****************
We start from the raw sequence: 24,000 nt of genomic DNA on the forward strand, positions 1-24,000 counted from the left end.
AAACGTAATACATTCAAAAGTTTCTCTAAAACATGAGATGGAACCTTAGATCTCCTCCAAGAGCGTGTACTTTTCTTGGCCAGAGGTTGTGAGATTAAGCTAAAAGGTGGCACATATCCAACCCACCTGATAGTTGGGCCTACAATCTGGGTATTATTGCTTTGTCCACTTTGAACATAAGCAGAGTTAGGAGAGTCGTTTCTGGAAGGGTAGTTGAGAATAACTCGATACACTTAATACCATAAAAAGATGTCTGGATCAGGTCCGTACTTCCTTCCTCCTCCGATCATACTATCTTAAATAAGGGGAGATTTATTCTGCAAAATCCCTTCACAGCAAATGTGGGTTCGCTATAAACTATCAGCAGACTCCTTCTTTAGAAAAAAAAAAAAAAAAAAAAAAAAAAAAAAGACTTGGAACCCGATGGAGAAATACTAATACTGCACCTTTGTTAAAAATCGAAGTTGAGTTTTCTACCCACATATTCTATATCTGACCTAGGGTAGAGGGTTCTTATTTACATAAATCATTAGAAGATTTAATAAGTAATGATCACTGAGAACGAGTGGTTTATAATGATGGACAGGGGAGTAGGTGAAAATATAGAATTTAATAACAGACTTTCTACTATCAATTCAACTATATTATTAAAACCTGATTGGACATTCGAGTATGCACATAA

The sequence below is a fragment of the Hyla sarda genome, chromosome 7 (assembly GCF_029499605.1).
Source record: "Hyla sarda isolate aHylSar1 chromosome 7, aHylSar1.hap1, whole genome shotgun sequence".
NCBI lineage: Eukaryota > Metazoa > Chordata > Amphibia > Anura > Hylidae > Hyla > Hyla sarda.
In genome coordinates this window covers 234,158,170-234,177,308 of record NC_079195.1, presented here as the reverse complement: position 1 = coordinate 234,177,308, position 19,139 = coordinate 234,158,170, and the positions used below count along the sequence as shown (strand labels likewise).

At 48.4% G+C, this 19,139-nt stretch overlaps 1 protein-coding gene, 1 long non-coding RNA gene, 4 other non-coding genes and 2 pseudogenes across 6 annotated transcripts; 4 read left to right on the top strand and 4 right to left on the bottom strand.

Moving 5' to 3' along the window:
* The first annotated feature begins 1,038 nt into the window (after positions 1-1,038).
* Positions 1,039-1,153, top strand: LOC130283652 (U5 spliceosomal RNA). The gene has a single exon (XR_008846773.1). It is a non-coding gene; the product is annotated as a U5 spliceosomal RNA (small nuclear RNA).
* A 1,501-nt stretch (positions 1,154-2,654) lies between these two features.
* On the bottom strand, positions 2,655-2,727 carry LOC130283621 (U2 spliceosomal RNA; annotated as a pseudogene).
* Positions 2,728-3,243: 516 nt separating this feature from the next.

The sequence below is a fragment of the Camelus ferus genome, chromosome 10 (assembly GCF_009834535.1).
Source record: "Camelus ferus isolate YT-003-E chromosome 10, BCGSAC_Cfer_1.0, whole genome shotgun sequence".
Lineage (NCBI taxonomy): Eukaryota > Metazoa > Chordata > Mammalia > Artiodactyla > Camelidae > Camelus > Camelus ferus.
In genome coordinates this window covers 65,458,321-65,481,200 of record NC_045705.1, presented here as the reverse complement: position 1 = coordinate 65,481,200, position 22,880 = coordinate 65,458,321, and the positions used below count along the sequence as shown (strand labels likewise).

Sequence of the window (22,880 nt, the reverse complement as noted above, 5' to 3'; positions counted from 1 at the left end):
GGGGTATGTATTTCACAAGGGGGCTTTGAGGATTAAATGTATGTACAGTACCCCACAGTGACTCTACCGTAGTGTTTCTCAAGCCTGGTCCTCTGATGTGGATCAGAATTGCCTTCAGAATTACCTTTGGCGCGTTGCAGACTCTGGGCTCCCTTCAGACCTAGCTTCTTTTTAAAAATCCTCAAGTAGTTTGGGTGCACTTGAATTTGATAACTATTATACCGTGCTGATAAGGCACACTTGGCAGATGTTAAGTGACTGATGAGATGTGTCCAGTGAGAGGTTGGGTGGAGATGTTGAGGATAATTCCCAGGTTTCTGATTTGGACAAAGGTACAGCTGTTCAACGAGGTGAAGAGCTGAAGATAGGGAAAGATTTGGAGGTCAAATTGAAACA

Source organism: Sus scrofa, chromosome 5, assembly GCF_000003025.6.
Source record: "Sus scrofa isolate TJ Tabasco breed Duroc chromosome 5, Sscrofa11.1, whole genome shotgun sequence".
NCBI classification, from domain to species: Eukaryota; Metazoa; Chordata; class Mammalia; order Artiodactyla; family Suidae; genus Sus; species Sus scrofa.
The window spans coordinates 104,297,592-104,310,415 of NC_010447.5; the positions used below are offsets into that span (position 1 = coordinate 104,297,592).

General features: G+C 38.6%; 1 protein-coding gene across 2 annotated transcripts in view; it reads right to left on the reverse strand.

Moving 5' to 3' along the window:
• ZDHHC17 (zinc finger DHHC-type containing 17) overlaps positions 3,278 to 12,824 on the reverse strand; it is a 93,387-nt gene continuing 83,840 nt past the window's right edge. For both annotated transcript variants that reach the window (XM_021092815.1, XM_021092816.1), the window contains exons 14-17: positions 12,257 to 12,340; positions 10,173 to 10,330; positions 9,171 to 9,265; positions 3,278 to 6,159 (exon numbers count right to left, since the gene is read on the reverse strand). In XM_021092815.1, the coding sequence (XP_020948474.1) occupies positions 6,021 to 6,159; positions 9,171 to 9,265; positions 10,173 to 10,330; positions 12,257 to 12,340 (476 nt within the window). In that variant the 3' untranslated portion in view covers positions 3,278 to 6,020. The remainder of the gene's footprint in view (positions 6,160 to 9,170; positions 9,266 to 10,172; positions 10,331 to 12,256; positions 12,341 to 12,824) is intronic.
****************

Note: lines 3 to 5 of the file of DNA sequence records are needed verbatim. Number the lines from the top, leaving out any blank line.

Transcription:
The sequence below is a fragment of the Hyla sarda genome, chromosome 7 (assembly GCF_029499605.1).
Source record: "Hyla sarda isolate aHylSar1 chromosome 7, aHylSar1.hap1, whole genome shotgun sequence".
NCBI lineage: Eukaryota > Metazoa > Chordata > Amphibia > Anura > Hylidae > Hyla > Hyla sarda.